The first conclusion was that the way that a hospital was using AI in radiology influenced how participants viewed the adoption process. The participants who used AI as part of a lung cancer screening programme viewed improved reporting time and accuracy as more important. Users of AI in routine clinical practice spoke more about adopting an AI solution that could integrate seamlessly with their workflow first and foremost. The use case also influenced the adoption of AI because if it was being used as part of a lung cancer screening programme participants vocalized a greater need for AI.
2. Workflow integration is essential
How compatible an AI solution is with a hospital’s workflow and current policies is one of the main factors that influence adoption. The radiologists I interviewed are willing to use new technology, but are not willing to change their current behaviour or workflow to use new technology. Many participants stated that they would like to avoid any disruptions in their workflow as much as possible since these add time to their already busy days. This finding is consistent with the importance Aidence assigns to workflow integration.
3. Expectations on AI uses and capabilities are high
Interviewees felt that a proper understanding of the AI capabilities is very important. For some radiologists, taking the time to gain the knowledge of what the AI solution can detect and its accuracy had a negative influence on their perception on AI adoption. Others, however, say they can get back this time once they are using the solution.
Additionally, using Veye Chest to assess just one area in the body was perceived as limiting by some participants. Indeed, AI models are not currently capable of generalising their results to all findings in one scan. At the same time, Aidence is expanding its suite of clinical applications, addressing some of the other clinical needs indicated by radiologists.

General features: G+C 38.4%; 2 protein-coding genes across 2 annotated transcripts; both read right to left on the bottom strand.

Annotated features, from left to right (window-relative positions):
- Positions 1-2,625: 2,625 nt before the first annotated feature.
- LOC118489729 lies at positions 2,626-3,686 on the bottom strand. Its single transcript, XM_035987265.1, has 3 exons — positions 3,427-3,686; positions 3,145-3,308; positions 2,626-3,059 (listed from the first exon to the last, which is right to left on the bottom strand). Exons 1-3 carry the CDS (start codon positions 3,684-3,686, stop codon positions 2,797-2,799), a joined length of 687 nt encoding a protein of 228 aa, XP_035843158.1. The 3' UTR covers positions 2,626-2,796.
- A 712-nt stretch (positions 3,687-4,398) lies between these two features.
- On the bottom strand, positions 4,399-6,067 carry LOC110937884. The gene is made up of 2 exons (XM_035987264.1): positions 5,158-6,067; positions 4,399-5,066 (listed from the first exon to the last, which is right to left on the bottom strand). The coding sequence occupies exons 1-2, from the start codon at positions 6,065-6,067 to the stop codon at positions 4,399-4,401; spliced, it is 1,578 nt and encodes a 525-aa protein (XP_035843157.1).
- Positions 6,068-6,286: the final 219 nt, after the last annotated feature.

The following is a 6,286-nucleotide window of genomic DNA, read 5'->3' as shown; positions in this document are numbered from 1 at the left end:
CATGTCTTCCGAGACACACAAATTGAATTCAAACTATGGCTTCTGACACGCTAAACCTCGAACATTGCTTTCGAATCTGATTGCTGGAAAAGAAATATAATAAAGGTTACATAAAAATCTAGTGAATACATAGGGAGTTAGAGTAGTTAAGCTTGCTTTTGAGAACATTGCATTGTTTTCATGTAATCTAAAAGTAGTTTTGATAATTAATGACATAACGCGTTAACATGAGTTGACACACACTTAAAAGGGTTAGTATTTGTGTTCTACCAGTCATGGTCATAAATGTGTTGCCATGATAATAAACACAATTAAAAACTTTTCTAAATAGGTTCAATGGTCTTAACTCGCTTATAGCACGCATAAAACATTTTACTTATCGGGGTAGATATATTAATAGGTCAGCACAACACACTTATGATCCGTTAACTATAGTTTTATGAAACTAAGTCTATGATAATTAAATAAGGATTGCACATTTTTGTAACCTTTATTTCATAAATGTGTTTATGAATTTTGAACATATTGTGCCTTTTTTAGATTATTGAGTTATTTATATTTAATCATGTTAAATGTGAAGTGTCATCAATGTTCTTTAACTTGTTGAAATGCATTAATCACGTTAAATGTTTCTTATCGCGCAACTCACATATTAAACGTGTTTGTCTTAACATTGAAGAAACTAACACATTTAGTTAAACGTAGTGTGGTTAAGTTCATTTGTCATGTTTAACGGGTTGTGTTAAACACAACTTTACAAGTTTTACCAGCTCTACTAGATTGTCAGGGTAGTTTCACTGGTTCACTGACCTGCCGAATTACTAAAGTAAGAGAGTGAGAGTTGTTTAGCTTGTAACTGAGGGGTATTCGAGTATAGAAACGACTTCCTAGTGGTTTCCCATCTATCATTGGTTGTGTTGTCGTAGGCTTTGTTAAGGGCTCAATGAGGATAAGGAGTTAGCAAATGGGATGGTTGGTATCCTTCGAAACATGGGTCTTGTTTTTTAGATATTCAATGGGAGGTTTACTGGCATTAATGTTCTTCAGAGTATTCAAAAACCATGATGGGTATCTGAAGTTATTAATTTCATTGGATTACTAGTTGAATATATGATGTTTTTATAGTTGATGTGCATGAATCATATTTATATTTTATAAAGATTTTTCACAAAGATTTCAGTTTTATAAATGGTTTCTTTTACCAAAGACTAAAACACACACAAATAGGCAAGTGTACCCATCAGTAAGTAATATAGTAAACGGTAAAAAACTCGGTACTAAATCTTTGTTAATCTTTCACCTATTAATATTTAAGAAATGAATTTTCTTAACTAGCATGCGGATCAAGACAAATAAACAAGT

What users are saying about Veye Chest
In this last section, Taylor gathered some of the quotes about Veye Chest obtained during her research. Whilst we cannot share their sources, they act as a reminder of how a good AI solution can make a difference for healthcare practitioners:
“It is so user friendly, it doesn’t complicate things, so to analyze what it’s worked out with all the nodules it doesn’t increase my time and the fact that it’s incorporated with the PACS and there’s no separate screen to go to. With Veye it really does save time because it’s a pain having to go through the computer and pull something else up.” (Radiologist, UK)
“I just use the measurements supplied to me by Veye Chest which saves me a lot of time and I feel is more accurate and more consistent.” (Radiologist, the Netherlands)
“Benefits to patients are quality based. It just makes sure the minimum quality delivered for the reporting of nodules is up to standards.” (Radiologist, the Netherlands)
“I think it will help us to do our job better and maybe focus more on other stuff like talking with our clinicians and ultrasound.“ (Radiologist, Denmark)
“It became apparent that it’s actually really good and reassuring as a radiologist to have a second pair of eyes.” (Radiologist, UK)
“It’s the first AI solution that we’ve implemented so it has given me and colleagues confidence that it adds to our workflow and adds to the way we work. And it has given the hospital a view on a different way to work with a software vendor that is easy to contact, helps us out and there is pleasant communication.” (Radiologist, the Netherlands)
Taylor on her internship experience at Aidence
I have learned so much while having the opportunity to intern at Aidence! First of all, working at Aidence has taught me how to work in a multi-national team which was such a diverse and unique experience. It was great to have lunchtime chats and even Friday quizzes learning about everyone’s home countries. I also think it was always an exciting and insightful experience to be able to work in a startup that is at the forefront of innovation in its industry. You really learn about the work that goes into the early stages of developing a product and the decisions that have to be made. I loved the environment at Aidence where everyone has the ability to collaborate, no matter which background or department you’re coming from. Overall my experience has been a positive one that makes me excited to work with more startups and new health technologies in the future.
Catalina Barzescu is the content writer at AidenceAfter graduating from the Erasmus University Rotterdam with a master’s degree in media and journalism, she made her way to MedTech via e-learning, travel, and humanitarian aid. Her interests are storytelling and data science with a purpose. The articles she signs reflect the work and ideas of the various teams at Aidence – medical, tech, regulatory, and business.